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I've been a Canberran since moving here from Adelaide on the first day of 1980. I now live in suburban Duffy with my partner Louise Maher, ABC 666 radio and on-line journalist. Among my early memories is following Sleepy Lizards (Shinglebacks) around the paddocks north of Adelaide, guarded by the faithful bull terrier. I have always been passionate about the natural world, trying to understand how it works, how the nature of Australia came to be, and sharing those understandings. My especial passions are birds, orchids and mammals. For much of my life I have been a full-time naturalist, running bush tours, writing books etc, doing consultancies, presenting a regular radio slot on local ABC, chairing a government environment advisory committee and running adult education classes. Recently I have eased back somewhat, but am still writing, teaching, doing some radio work and running overseas tours - as part of my fascination with our Gondwanan origins I've been running tours to South America for the past decade. I was awarded the Australian Plants Society Award in 2001 and the Australian Natural History Medallion in 2006, both for services to education and conservation. In January 2018 I was awarded a Medal of the Order of Australia for 'service to conservation and the environment'.

Wednesday, 21 August 2013

On This Day, 21 August; Augustus Gregory's birthday

Augustus Charles Gregory was born in England on this day in 1819, son of an army Lieutenant. Wounded, his father accepted a land grant in the new Swan River colony (now Western Australia, and struggling badly at the time) in place of an army pension, when Augustus was 10. He went on to become a most successful explorer, though not nearly well enough known, for reasons that I believe to be highly ironic - we'll get to that - and an unusually respected politician. His first remarkable stroke of luck was having as a neighbour the impressive Surveyor-General John Roe, who encouraged Augustus to join the department as a cadet in 1841. His bush skills and general competence led him to be appointed just six years later, still not 30 years old, to lead his first exploring expedition north of Perth, returning with reports of good grazing land and a coal seam. This led to more such engagements, including the mapping of part of the Murchison River and the opening of the country where Geraldton now stands; this was all tough country.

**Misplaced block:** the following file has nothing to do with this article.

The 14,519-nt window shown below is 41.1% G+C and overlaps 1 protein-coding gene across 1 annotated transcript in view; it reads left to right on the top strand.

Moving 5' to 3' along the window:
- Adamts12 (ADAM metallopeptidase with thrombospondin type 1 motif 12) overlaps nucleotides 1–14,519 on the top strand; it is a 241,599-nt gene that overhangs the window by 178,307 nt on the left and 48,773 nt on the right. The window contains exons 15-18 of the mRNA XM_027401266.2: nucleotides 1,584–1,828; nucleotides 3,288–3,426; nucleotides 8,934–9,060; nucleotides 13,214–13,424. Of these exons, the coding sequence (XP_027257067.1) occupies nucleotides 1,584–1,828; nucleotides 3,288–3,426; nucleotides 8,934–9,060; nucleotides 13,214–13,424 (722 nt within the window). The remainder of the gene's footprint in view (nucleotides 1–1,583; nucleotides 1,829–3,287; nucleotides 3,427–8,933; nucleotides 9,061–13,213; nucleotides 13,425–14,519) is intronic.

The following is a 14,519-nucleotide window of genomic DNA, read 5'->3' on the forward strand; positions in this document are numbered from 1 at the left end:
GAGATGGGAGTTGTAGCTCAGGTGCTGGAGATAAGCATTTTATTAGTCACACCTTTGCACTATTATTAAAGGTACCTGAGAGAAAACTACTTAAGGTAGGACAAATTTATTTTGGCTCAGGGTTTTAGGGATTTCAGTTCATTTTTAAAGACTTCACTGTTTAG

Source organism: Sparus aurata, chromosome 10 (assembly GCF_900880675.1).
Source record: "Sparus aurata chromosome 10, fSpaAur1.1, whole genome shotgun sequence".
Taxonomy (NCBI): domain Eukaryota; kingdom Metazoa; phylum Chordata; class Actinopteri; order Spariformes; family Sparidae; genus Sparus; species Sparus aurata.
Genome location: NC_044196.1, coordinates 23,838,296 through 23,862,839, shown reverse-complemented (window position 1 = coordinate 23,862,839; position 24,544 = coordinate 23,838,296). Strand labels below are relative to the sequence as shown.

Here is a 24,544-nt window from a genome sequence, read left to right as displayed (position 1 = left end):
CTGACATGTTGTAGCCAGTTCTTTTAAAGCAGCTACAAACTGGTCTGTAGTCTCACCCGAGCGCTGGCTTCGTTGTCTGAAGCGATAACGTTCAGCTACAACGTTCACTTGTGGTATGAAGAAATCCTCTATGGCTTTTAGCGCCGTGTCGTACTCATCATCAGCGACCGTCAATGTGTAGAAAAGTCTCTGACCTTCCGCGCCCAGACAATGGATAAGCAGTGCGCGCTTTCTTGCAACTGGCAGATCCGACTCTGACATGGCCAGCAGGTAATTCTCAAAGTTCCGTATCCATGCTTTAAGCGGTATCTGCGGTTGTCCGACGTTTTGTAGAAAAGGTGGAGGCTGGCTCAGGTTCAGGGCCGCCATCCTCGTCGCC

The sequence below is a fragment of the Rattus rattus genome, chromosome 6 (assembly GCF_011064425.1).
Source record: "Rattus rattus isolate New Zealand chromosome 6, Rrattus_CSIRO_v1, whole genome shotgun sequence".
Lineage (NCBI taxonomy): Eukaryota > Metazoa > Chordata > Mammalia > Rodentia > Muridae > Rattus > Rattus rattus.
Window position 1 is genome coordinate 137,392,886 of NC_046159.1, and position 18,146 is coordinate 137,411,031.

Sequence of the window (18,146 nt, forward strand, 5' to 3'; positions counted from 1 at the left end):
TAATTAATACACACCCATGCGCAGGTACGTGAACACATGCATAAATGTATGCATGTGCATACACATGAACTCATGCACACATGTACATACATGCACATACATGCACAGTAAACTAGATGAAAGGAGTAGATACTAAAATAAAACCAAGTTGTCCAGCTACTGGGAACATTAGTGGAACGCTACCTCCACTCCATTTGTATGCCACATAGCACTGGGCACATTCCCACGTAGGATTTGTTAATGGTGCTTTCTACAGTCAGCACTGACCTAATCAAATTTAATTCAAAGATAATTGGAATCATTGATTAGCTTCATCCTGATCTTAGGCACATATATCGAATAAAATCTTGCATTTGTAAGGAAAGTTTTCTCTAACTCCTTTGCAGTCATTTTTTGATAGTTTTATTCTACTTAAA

Murchison River, Kalbarri National Park; probably here at least still much as Gregory saw it.
While the biographies tend not to mention it, it is clear that Gregory was already collecting plant specimens and sending them to Ferdinand von Mueller, probably the greatest of the 19th century Australian botanists.

Desert Kurrajong Brachychiton gregorii, central Australia (through a rain-spotted lens!).
The type specimen was collected by Gregory in the Murchison area and sent to von Mueller, who named it.